The advantages of using impact resonance test in dynamic modulus master curve construction through the abbreviated test protocol

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Abstract

Asphalt concrete behavior is heavily dependent on temperature and loading rate. Hence, the material is typically tested at a range of temperatures and loading frequencies to capture its properties. Results are then used to develop a master curve exhibiting material behavior at the full spectrum of loading frequencies. An abbreviated testing protocol, under AASHTO PP 61-13, proposes a practical approach for development of this master curve. In this practice, the low temperature asymptote of the master curve is dominated by the limiting maximum modulus estimated through the Hirsch model. In this study, the dynamic modulus (DM) testing coupled with impact resonance (IR) test was used to evaluate the effect of this limiting maximum modulus on construction of the asphalt concrete master curve. Three different asphalt mixtures prepared with the same gradation and binder content, but different grades of stiffness were tested. The DM testing was performed at multiple temperatures and loading frequencies. The IR tests were conducted on the same specimens at the same temperatures. Two sigmoid functions (MEPDG and Richards models), and three shift factors (Arrhenius, Williams–Landel–Ferry, and polynomial) were utilized in the analysis. Richards sigmoid function coupled with polynomial shift factor provided the best fitting accuracy to the measured data. It was observed that the limiting maximum modulus obtained from experimental data was underpredicted by that obtained from the Hirsch model. The results indicated potential benefits of the IR test as a complementary testing tool to the abbreviated DM testing protocol to reliably characterize asphalt concrete.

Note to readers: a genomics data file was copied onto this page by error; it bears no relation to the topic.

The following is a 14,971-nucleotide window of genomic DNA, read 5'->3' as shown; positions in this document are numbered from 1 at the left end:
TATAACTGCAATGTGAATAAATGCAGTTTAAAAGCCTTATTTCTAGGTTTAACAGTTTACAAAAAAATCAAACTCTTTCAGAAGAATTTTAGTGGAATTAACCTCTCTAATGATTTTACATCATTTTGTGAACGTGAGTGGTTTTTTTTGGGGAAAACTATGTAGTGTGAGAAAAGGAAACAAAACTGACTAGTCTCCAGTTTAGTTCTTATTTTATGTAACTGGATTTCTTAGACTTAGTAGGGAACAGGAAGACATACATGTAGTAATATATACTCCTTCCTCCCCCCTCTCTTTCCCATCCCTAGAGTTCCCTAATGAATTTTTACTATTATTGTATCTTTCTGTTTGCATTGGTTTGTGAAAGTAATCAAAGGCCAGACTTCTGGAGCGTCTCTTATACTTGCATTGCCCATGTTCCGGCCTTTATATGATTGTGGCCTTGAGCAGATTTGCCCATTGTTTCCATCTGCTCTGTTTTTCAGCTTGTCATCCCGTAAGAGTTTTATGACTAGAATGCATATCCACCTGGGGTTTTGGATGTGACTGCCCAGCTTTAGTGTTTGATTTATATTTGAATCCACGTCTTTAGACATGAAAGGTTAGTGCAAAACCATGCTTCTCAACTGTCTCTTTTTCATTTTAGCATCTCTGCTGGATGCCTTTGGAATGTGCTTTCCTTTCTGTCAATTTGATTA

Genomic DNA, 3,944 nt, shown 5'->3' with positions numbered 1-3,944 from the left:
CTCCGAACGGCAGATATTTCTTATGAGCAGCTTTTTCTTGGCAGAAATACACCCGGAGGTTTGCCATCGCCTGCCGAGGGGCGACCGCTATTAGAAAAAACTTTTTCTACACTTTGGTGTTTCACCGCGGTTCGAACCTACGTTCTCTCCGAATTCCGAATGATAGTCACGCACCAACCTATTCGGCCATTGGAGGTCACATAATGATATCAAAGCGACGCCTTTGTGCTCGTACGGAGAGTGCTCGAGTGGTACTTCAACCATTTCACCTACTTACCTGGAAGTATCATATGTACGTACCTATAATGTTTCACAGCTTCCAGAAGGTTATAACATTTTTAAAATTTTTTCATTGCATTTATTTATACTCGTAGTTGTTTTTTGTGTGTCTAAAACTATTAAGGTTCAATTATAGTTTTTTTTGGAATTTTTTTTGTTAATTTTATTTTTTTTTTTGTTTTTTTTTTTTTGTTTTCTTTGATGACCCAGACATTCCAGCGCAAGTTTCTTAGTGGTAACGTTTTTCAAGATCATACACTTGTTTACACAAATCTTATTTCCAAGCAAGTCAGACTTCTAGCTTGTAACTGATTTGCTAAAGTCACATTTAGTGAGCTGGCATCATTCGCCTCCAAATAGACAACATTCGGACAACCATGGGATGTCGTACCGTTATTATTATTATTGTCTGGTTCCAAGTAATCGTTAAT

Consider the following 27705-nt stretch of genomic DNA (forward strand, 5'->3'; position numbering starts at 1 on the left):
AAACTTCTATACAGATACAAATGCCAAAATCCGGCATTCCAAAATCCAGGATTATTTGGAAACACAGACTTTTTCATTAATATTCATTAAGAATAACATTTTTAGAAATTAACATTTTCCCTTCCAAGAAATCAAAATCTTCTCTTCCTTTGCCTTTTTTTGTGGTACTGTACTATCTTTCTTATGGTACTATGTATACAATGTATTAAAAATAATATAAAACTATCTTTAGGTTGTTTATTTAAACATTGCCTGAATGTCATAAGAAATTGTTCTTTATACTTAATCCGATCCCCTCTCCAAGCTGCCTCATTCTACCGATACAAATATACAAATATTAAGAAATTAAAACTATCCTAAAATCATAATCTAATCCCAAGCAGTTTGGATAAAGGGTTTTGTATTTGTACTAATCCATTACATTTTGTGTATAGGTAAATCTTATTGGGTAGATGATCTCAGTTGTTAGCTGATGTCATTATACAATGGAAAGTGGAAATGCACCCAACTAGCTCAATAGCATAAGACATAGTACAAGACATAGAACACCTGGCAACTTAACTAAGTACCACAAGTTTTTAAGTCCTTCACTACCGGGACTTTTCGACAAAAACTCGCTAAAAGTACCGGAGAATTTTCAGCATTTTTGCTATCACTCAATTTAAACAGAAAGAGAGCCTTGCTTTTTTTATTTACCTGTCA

Original languageEnglish (US)
Article number176
JournalMaterials and Structures/Materiaux et Constructions
Volume50
Issue number3
DOIs
StatePublished - Jun 1 2017

All Science Journal Classification (ASJC) codes

  • Civil and Structural Engineering
  • Building and Construction
  • Materials Science(all)
  • Mechanics of Materials

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